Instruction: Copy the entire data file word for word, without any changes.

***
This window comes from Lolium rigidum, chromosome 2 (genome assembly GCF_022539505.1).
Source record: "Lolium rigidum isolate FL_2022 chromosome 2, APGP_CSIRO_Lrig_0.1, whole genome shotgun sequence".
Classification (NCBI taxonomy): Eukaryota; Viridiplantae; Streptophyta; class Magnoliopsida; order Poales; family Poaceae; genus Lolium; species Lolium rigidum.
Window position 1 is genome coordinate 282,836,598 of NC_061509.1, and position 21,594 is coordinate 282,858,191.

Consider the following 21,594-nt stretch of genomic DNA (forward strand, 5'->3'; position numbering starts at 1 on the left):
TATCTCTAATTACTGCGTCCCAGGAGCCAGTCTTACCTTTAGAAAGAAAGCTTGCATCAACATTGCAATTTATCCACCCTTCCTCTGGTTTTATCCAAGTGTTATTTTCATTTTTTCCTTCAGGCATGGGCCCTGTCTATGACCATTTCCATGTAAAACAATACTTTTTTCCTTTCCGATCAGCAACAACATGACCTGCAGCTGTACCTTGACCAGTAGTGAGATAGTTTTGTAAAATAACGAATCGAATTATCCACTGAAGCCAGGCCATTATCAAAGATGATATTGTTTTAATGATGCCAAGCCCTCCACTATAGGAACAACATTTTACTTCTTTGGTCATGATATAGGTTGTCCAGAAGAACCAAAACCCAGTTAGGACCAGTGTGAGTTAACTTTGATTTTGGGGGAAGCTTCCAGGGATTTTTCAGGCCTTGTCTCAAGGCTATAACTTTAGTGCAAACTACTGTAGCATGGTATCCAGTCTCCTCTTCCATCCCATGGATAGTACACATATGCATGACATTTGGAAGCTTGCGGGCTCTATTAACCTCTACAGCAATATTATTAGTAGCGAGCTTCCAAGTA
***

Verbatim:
This window comes from Lolium rigidum, chromosome 2 (genome assembly GCF_022539505.1).
Source record: "Lolium rigidum isolate FL_2022 chromosome 2, APGP_CSIRO_Lrig_0.1, whole genome shotgun sequence".
Classification (NCBI taxonomy): Eukaryota; Viridiplantae; Streptophyta; class Magnoliopsida; order Poales; family Poaceae; genus Lolium; species Lolium rigidum.
Window position 1 is genome coordinate 282,836,598 of NC_061509.1, and position 21,594 is coordinate 282,858,191.

Consider the following 21,594-nt stretch of genomic DNA (forward strand, 5'->3'; position numbering starts at 1 on the left):
TATCTCTAATTACTGCGTCCCAGGAGCCAGTCTTACCTTTAGAAAGAAAGCTTGCATCAACATTGCAATTTATCCACCCTTCCTCTGGTTTTATCCAAGTGTTATTTTCATTTTTTCCTTCAGGCATGGGCCCTGTCTATGACCATTTCCATGTAAAACAATACTTTTTTCCTTTCCGATCAGCAACAACATGACCTGCAGCTGTACCTTGACCAGTAGTGAGATAGTTTTGTAAAATAACGAATCGAATTATCCACTGAAGCCAGGCCATTATCAAAGATGATATTGTTTTAATGATGCCAAGCCCTCCACTATAGGAACAACATTTTACTTCTTTGGTCATGATATAGGTTGTCCAGAAGAACCAAAACCCAGTTAGGACCAGTGTGAGTTAACTTTGATTTTGGGGGAAGCTTCCAGGGATTTTTCAGGCCTTGTCTCAAGGCTATAACTTTAGTGCAAACTACTGTAGCATGGTATCCAGTCTCCTCTTCCATCCCATGGATAGTACACATATGCATGACATTTGGAAGCTTGCGGGCTCTATTAACCTCTACAGCAATATTATTAGTAGCGAGCTTCCAAGTA